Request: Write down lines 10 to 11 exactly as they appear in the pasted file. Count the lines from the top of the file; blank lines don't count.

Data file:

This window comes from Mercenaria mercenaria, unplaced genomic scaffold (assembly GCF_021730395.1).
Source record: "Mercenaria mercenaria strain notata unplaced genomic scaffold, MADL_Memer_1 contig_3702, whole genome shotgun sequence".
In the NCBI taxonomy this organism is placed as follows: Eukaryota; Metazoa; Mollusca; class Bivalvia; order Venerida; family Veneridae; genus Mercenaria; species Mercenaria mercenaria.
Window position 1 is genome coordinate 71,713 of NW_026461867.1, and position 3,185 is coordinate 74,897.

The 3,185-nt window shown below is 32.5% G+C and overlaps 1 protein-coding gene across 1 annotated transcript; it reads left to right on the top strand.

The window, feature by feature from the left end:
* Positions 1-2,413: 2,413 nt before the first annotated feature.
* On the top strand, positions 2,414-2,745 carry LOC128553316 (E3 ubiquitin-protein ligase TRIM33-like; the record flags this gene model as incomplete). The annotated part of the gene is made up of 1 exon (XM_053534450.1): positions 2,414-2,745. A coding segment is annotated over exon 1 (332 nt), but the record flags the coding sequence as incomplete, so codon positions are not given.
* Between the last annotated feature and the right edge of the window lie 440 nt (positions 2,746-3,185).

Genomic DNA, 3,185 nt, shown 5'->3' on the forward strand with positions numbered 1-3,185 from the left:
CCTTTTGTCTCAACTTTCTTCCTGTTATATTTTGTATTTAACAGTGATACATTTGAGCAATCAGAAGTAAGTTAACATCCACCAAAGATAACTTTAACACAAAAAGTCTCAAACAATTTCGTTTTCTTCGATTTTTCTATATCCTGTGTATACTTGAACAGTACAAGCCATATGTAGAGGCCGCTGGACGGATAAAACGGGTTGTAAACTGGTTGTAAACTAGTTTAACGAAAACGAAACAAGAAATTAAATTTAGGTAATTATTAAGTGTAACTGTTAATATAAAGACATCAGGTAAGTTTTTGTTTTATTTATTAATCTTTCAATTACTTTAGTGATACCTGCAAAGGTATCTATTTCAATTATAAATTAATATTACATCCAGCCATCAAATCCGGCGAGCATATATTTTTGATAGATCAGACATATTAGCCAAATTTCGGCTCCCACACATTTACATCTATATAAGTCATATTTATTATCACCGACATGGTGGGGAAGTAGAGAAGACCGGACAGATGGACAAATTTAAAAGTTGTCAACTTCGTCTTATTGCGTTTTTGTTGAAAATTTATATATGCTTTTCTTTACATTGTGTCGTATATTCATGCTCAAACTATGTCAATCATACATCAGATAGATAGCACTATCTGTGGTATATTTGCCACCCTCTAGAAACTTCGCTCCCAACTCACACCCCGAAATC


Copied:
Genomic DNA, 3,185 nt, shown 5'->3' on the forward strand with positions numbered 1-3,185 from the left:
CCTTTTGTCTCAACTTTCTTCCTGTTATATTTTGTATTTAACAGTGATACATTTGAGCAATCAGAAGTAAGTTAACATCCACCAAAGATAACTTTAACACAAAAAGTCTCAAACAATTTCGTTTTCTTCGATTTTTCTATATCCTGTGTATACTTGAACAGTACAAGCCATATGTAGAGGCCGCTGGACGGATAAAACGGGTTGTAAACTGGTTGTAAACTAGTTTAACGAAAACGAAACAAGAAATTAAATTTAGGTAATTATTAAGTGTAACTGTTAATATAAAGACATCAGGTAAGTTTTTGTTTTATTTATTAATCTTTCAATTACTTTAGTGATACCTGCAAAGGTATCTATTTCAATTATAAATTAATATTACATCCAGCCATCAAATCCGGCGAGCATATATTTTTGATAGATCAGACATATTAGCCAAATTTCGGCTCCCACACATTTACATCTATATAAGTCATATTTATTATCACCGACATGGTGGGGAAGTAGAGAAGACCGGACAGATGGACAAATTTAAAAGTTGTCAACTTCGTCTTATTGCGTTTTTGTTGAAAATTTATATATGCTTTTCTTTACATTGTGTCGTATATTCATGCTCAAACTATGTCAATCATACATCAGATAGATAGCACTATCTGTGGTATATTTGCCACCCTCTAGAAACTTCGCTCCCAACTCACACCCCGAAATC